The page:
The company’s Wireless Messaging Division will now focus on providing SMS products for use on networks for GSM, General Packet Radio Services (GPRS), and CDMAprotocols. At the same time, Motorola announced that it is discontinuing products that support the ReFlex protocol, which Motorola developed in the 1990s for traditional two-way paging carriers such as Skytel and Arch Wireless.
AT&T Wireless was the first national carrier to bring SMS to the United States and is the current market leader. AT&T claims to handle 35 million text messages a month. Two plans are available for the two-way text-messaging service. The first has no monthly charge, and the user pays $0.10 per message sent. The second has a monthly charge of $4.99 per month with 100 included outgoing messages and $0.10 per message thereafter.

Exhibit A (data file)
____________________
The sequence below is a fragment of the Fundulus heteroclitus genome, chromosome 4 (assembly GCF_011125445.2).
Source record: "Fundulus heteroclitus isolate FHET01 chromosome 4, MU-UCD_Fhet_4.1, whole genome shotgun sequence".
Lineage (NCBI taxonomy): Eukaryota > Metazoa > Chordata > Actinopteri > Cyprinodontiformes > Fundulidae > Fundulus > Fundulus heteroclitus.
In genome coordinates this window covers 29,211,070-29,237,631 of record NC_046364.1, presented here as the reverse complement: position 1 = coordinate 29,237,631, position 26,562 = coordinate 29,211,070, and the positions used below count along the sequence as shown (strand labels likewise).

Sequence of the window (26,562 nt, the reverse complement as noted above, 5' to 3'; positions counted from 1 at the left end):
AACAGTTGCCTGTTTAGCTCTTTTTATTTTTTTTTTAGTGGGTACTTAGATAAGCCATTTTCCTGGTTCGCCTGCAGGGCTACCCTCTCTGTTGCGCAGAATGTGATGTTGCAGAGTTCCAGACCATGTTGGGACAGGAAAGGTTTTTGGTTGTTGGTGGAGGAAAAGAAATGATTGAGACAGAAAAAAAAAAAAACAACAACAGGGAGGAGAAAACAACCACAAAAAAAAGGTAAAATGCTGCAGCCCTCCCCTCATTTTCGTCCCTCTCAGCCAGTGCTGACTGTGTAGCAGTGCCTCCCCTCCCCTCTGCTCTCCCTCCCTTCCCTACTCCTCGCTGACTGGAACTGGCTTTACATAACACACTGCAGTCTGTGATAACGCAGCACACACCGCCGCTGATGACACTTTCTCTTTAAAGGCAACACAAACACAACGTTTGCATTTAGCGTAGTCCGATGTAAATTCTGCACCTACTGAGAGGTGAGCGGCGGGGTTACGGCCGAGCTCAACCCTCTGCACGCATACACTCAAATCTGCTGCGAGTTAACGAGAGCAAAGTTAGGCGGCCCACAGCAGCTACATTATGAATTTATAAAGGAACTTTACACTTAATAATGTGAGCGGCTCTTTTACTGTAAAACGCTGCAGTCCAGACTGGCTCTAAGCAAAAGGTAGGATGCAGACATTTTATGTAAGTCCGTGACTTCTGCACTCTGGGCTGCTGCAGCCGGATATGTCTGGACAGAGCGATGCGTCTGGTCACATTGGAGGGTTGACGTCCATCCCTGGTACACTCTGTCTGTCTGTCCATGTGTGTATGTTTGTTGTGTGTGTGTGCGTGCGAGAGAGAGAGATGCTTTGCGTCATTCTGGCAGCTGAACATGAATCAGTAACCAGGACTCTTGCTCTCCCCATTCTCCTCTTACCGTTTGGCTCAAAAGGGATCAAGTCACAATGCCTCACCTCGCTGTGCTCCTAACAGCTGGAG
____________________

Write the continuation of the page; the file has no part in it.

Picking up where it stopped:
Both plans offer unlimited incoming messages and allow messages to be sent to subscribers of other carriers at no additional charge. The service also offers features that let users reply, forward, store, and retrieve messages right from their phone. Messages of up to 150 characters can be sent between compatible phones and to Internet e-mail addresses—including e-mail addresses for pagers, handheld devices, or Webenabled phones.
Among the mobile phones offered by AT&T Wireless that are compatible with its 2-Way Text Messaging service are the Nokia 5165, 3360, and 8260. Since November 2001, AT&T Wireless customers have had the ability to send text messages to virtually any wireless phone regardless of the carrier simply by knowing the recipient’s phone number.